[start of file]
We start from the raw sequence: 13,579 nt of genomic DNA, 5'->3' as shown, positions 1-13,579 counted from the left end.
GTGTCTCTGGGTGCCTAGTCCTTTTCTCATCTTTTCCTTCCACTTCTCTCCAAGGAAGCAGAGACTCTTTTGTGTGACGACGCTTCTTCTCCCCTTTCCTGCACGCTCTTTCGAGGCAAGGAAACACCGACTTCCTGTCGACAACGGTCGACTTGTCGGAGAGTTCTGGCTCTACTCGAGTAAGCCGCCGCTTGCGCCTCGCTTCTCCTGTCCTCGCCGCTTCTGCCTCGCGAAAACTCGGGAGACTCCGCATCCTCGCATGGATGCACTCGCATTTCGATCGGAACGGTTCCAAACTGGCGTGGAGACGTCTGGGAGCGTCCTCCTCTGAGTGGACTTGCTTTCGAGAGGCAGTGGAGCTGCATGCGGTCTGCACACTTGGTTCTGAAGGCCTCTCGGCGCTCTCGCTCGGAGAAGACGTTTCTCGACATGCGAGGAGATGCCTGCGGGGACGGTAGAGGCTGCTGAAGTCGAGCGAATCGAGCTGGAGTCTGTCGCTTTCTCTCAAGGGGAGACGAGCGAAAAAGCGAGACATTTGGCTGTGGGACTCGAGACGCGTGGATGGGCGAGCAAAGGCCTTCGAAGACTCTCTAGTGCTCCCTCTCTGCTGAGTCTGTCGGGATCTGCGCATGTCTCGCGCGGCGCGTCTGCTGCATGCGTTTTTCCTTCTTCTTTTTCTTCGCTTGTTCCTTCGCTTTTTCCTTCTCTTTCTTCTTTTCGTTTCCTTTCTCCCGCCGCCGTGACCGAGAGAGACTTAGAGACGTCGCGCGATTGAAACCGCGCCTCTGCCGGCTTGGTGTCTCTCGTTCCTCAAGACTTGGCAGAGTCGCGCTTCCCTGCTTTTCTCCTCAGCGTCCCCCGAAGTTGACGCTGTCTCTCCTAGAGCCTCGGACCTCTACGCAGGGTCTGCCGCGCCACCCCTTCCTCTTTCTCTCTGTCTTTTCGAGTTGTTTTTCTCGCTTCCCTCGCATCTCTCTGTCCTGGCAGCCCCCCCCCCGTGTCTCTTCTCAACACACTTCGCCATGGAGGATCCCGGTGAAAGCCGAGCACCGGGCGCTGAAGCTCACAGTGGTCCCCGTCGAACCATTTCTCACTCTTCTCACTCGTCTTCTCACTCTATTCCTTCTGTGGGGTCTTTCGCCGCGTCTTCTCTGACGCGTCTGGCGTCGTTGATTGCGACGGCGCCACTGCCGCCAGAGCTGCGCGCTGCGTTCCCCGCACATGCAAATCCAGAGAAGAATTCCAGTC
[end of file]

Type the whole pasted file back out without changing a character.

We start from the raw sequence: 13,579 nt of genomic DNA, 5'->3' as shown, positions 1-13,579 counted from the left end.
GTGTCTCTGGGTGCCTAGTCCTTTTCTCATCTTTTCCTTCCACTTCTCTCCAAGGAAGCAGAGACTCTTTTGTGTGACGACGCTTCTTCTCCCCTTTCCTGCACGCTCTTTCGAGGCAAGGAAACACCGACTTCCTGTCGACAACGGTCGACTTGTCGGAGAGTTCTGGCTCTACTCGAGTAAGCCGCCGCTTGCGCCTCGCTTCTCCTGTCCTCGCCGCTTCTGCCTCGCGAAAACTCGGGAGACTCCGCATCCTCGCATGGATGCACTCGCATTTCGATCGGAACGGTTCCAAACTGGCGTGGAGACGTCTGGGAGCGTCCTCCTCTGAGTGGACTTGCTTTCGAGAGGCAGTGGAGCTGCATGCGGTCTGCACACTTGGTTCTGAAGGCCTCTCGGCGCTCTCGCTCGGAGAAGACGTTTCTCGACATGCGAGGAGATGCCTGCGGGGACGGTAGAGGCTGCTGAAGTCGAGCGAATCGAGCTGGAGTCTGTCGCTTTCTCTCAAGGGGAGACGAGCGAAAAAGCGAGACATTTGGCTGTGGGACTCGAGACGCGTGGATGGGCGAGCAAAGGCCTTCGAAGACTCTCTAGTGCTCCCTCTCTGCTGAGTCTGTCGGGATCTGCGCATGTCTCGCGCGGCGCGTCTGCTGCATGCGTTTTTCCTTCTTCTTTTTCTTCGCTTGTTCCTTCGCTTTTTCCTTCTCTTTCTTCTTTTCGTTTCCTTTCTCCCGCCGCCGTGACCGAGAGAGACTTAGAGACGTCGCGCGATTGAAACCGCGCCTCTGCCGGCTTGGTGTCTCTCGTTCCTCAAGACTTGGCAGAGTCGCGCTTCCCTGCTTTTCTCCTCAGCGTCCCCCGAAGTTGACGCTGTCTCTCCTAGAGCCTCGGACCTCTACGCAGGGTCTGCCGCGCCACCCCTTCCTCTTTCTCTCTGTCTTTTCGAGTTGTTTTTCTCGCTTCCCTCGCATCTCTCTGTCCTGGCAGCCCCCCCCCCGTGTCTCTTCTCAACACACTTCGCCATGGAGGATCCCGGTGAAAGCCGAGCACCGGGCGCTGAAGCTCACAGTGGTCCCCGTCGAACCATTTCTCACTCTTCTCACTCGTCTTCTCACTCTATTCCTTCTGTGGGGTCTTTCGCCGCGTCTTCTCTGACGCGTCTGGCGTCGTTGATTGCGACGGCGCCACTGCCGCCAGAGCTGCGCGCTGCGTTCCCCGCACATGCAAATCCAGAGAAGAATTCCAGTC